That house over there. Is it for sale? Is there a good restaurant nearby? Jut pan the neighborhood with your camera-enabled Augmented Reality (AR) cell phone and find out.
Layar, the first AR browser on mobile, is taking us one step closer to Vernor Vinge’s vision of simultaneous virtual "overlays" on the actual world. By holding your camera phone in front of you and panning an area, information about your surroundings is layered on top of the camera’s display view. Here’s a video that shows Layar’s amazing capabilities using an Android phone:
For all points of interest that are displayed, information is shown at the bottom of the screen. On top of the camera image (showing the physical world), Layar adds content layers. Layers are similar to web pages in normal browsers – and there can be thousands of layers. You can switch easily between layers by selecting another layer using a menu button or by swiping your finger across the screen.
Verner Vinge, familiar to most h+ readers as the mathematician and SF writer who helped coin the term "Singularity," writes of augmented reality and virtual overlays in his novel Rainbow’s End. In Vinge’s fictional world, your own virtual landscapes — or those of your virtual social network — become like a skin over the actual world when viewed through special contact lenses. Rather than contacts, Layer uses the camera lens of your cell phone. The reality of 2009 is not that far from the fiction of 2006 — or so it would seem.
Layar is currently available for the T-Mobile MyTouch, HTC Magic and other Android phones. The MyTouch is essentially the same phone as the Google Ion, also known as the HTC Magic. The biggest change between the MyTouch and the original Android handset — the G1, also manufactured by HTC — is the physical QWERTY keyboard. It’s now gone, replaced by an on-screen soft keyboard.
Layar (the company as opposed to its software) has a good amount of momentum behind it – it claims that 100 developers are already hard at work developing reality layers that users can toggle, and an additional 500 developers are being added into the mix with the latest release.
Layar’s software is not without the standard Release 1.0 problems. "The Google-powered Layar local search — arguably the most important reality layer bundled with the software — is a little annoying to use, primarily because the search box has no history or suggestion capability which means you’ve got to type out a full search every time you want to use it," says Chris Siegler at Engadget.
Layar announced an upgrade in late August 2009 that adds social features to the act of layering data on the physical world around you. If you’re using Layar to look through your mobile phone’s camera to scan real estate listings for the buildings nearby and see social networking messages left by your friends at a particular place or Flickr photos from the area — you can now share that data set’s layer with your friends by sending them its URL.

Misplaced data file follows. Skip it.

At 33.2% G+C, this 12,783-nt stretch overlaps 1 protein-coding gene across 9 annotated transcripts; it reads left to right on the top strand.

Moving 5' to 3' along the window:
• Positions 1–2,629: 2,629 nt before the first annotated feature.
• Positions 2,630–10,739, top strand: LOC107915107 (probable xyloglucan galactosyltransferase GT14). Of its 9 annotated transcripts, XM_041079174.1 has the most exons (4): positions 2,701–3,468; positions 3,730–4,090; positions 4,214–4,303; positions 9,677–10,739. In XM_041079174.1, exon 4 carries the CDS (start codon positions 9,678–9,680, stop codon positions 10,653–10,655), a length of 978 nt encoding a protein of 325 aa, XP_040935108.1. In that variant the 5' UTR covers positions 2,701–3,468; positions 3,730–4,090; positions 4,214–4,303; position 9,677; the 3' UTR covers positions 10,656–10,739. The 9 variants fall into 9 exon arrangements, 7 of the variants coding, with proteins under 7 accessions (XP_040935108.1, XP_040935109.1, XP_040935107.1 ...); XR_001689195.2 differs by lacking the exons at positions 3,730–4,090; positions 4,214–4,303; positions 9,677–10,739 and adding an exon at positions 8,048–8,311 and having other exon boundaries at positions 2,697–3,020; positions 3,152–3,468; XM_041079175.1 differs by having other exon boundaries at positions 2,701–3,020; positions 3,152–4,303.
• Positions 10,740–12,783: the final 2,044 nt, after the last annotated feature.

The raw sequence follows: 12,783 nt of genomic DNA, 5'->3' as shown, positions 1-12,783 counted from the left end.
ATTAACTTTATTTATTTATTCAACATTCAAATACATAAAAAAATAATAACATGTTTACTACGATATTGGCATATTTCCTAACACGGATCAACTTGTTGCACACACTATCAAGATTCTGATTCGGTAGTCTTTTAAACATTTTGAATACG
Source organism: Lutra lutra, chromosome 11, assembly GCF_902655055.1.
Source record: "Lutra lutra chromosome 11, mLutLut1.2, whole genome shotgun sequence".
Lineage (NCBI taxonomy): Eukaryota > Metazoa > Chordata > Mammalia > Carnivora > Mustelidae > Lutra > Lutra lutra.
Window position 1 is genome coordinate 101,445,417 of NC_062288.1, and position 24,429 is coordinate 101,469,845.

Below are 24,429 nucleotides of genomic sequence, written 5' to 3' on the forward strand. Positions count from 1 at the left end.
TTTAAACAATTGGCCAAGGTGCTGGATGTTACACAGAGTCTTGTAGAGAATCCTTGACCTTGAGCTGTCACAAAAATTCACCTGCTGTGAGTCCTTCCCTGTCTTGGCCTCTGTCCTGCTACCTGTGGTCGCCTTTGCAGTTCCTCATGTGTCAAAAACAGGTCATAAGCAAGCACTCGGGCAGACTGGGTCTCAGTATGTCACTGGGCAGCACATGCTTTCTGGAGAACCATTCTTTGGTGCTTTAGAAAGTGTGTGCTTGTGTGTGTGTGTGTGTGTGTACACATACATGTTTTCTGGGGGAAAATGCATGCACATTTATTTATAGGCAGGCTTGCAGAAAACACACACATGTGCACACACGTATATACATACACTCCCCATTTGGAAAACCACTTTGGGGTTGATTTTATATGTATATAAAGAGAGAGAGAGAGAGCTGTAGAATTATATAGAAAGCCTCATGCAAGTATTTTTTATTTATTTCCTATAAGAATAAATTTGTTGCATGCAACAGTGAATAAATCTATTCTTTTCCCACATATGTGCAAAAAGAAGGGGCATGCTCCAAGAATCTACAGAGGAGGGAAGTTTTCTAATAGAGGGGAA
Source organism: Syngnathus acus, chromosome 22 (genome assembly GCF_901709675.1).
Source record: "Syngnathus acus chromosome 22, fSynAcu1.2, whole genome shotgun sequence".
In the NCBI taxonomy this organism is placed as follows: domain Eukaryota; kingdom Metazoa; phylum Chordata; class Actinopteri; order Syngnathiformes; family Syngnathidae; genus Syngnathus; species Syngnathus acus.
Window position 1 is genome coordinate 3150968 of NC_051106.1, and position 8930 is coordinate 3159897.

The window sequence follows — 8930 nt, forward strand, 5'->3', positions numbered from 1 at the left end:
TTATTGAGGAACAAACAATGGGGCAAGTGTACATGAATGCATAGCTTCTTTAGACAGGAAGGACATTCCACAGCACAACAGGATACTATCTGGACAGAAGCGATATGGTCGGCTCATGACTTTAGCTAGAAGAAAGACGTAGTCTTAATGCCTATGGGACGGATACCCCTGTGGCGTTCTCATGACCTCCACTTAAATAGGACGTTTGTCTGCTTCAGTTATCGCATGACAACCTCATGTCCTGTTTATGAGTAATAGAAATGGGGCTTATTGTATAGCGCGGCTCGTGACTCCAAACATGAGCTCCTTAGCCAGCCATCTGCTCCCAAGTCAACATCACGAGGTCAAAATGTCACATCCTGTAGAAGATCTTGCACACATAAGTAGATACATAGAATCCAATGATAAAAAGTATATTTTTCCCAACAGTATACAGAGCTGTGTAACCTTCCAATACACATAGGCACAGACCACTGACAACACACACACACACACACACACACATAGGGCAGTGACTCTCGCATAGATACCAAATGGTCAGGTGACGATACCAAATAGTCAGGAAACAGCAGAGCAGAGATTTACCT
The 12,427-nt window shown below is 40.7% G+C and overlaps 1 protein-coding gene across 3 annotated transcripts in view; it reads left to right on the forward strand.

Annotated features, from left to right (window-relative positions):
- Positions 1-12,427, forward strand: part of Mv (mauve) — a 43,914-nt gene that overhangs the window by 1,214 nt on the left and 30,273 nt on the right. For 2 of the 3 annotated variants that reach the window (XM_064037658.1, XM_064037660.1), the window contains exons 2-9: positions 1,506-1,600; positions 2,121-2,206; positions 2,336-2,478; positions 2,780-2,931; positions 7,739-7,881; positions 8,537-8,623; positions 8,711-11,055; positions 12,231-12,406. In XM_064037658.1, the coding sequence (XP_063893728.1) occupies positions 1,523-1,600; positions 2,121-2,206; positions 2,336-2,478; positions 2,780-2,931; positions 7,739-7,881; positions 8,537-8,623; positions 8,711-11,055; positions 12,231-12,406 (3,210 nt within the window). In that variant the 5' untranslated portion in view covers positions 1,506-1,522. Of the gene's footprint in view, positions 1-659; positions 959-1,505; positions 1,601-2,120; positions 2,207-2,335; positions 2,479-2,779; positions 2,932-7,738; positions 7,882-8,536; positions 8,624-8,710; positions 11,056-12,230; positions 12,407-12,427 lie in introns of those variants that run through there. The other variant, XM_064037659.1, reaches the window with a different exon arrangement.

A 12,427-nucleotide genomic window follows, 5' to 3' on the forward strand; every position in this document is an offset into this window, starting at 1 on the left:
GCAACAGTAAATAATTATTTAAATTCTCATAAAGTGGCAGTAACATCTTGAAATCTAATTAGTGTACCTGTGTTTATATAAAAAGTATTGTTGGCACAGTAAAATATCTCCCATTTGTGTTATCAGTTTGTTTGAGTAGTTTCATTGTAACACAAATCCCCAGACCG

Cell phones take on almost religious significance these days, reminiscent of the everpresent Mac vs. PC debate. Layar is currently available only for Google Android phones, but the company is testing an iPhone version that is expected to be available by the end of September 2009. Layar was just made available globally on Android phones in August 2009.
The ability to scan your surroundings by panning your cell phone’s camera… will begin reshaping our perception of reality.
If you’re considering the purchase of a 3G phone, Layar availability on an Android phone like the MyTouch is certainly a compelling reason to take another look at one. But does this make the MyTouch an iPhone killer? “Show me the definition of an iPhone ‘killer’ and we might be able to debate the issue,” says John Klimut of ModoGadget. He goes on to complain about the exclusivity of Apple’s iPhone deal with AT&T and suggests that the iPhone is merely a status symbol because – unlike the MyTouch – it can only run one app at a time. “A cool one, but a status symbol none-the-less," says Klimut.
Layar is not the only player in the rapidly accelerating AR market. Even without official support for AR on the iPhone, the market is heating up – RoboVision, Wikitude, Yelp, PresseLite, and AcrossAir either have product offerings or will offer products soon.
RobotVision was built by Portland, Oregon’s Tim Sears, a developer at a major PR firm by day and a side-project innovator by night. He expects to launch it this month. Sears believes that once iPhone support is available, as many as half a dozen other competitors may pop up. Sears plans to build 1-off white label implementations of RobotVision. For example, universities might want a version for campus locations. RobotVision works by leveraging the Bing search engine’s local search capabilities to glean location and business review data based on access to some key Bing features like aggregated reviews from CitySearch, Judy’s Book, and Yelp. Bing looks at the reviews of restaurants and tells you how they stack up in aggregate for a business’ food, ambience, service and more.
AR apps like Layar and RobotVision are the cutting edge of what is likely to become a standard feature for cell phone users, particularly in urban areas. The ability to scan your surroundings by panning your cell phone’s camera to find restaurants, shops, offices, parking structures, real estate listings and to selectively layer social networking content, text messages, email, and pictures will begin reshaping our perception of reality.
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